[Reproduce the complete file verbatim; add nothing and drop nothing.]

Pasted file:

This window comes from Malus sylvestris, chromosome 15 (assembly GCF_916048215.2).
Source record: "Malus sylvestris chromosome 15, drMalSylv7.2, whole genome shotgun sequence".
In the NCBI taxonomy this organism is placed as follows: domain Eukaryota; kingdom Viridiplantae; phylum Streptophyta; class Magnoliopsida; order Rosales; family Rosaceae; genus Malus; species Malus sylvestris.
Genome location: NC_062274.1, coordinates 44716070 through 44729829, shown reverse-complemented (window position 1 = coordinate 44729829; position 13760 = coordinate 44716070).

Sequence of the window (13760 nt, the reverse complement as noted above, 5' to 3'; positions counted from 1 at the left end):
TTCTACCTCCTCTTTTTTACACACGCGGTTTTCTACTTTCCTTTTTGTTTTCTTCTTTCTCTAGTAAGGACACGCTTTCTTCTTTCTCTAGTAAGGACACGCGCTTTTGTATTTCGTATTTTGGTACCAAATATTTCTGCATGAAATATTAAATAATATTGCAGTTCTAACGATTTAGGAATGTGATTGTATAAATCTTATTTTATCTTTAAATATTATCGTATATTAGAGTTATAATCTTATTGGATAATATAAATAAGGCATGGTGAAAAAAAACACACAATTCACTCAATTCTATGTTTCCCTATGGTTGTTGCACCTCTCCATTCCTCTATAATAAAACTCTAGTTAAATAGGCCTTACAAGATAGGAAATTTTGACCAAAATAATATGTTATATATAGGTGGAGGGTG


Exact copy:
This window comes from Malus sylvestris, chromosome 15 (assembly GCF_916048215.2).
Source record: "Malus sylvestris chromosome 15, drMalSylv7.2, whole genome shotgun sequence".
In the NCBI taxonomy this organism is placed as follows: domain Eukaryota; kingdom Viridiplantae; phylum Streptophyta; class Magnoliopsida; order Rosales; family Rosaceae; genus Malus; species Malus sylvestris.
Genome location: NC_062274.1, coordinates 44716070 through 44729829, shown reverse-complemented (window position 1 = coordinate 44729829; position 13760 = coordinate 44716070).

Sequence of the window (13760 nt, the reverse complement as noted above, 5' to 3'; positions counted from 1 at the left end):
TTCTACCTCCTCTTTTTTACACACGCGGTTTTCTACTTTCCTTTTTGTTTTCTTCTTTCTCTAGTAAGGACACGCTTTCTTCTTTCTCTAGTAAGGACACGCGCTTTTGTATTTCGTATTTTGGTACCAAATATTTCTGCATGAAATATTAAATAATATTGCAGTTCTAACGATTTAGGAATGTGATTGTATAAATCTTATTTTATCTTTAAATATTATCGTATATTAGAGTTATAATCTTATTGGATAATATAAATAAGGCATGGTGAAAAAAAACACACAATTCACTCAATTCTATGTTTCCCTATGGTTGTTGCACCTCTCCATTCCTCTATAATAAAACTCTAGTTAAATAGGCCTTACAAGATAGGAAATTTTGACCAAAATAATATGTTATATATAGGTGGAGGGTG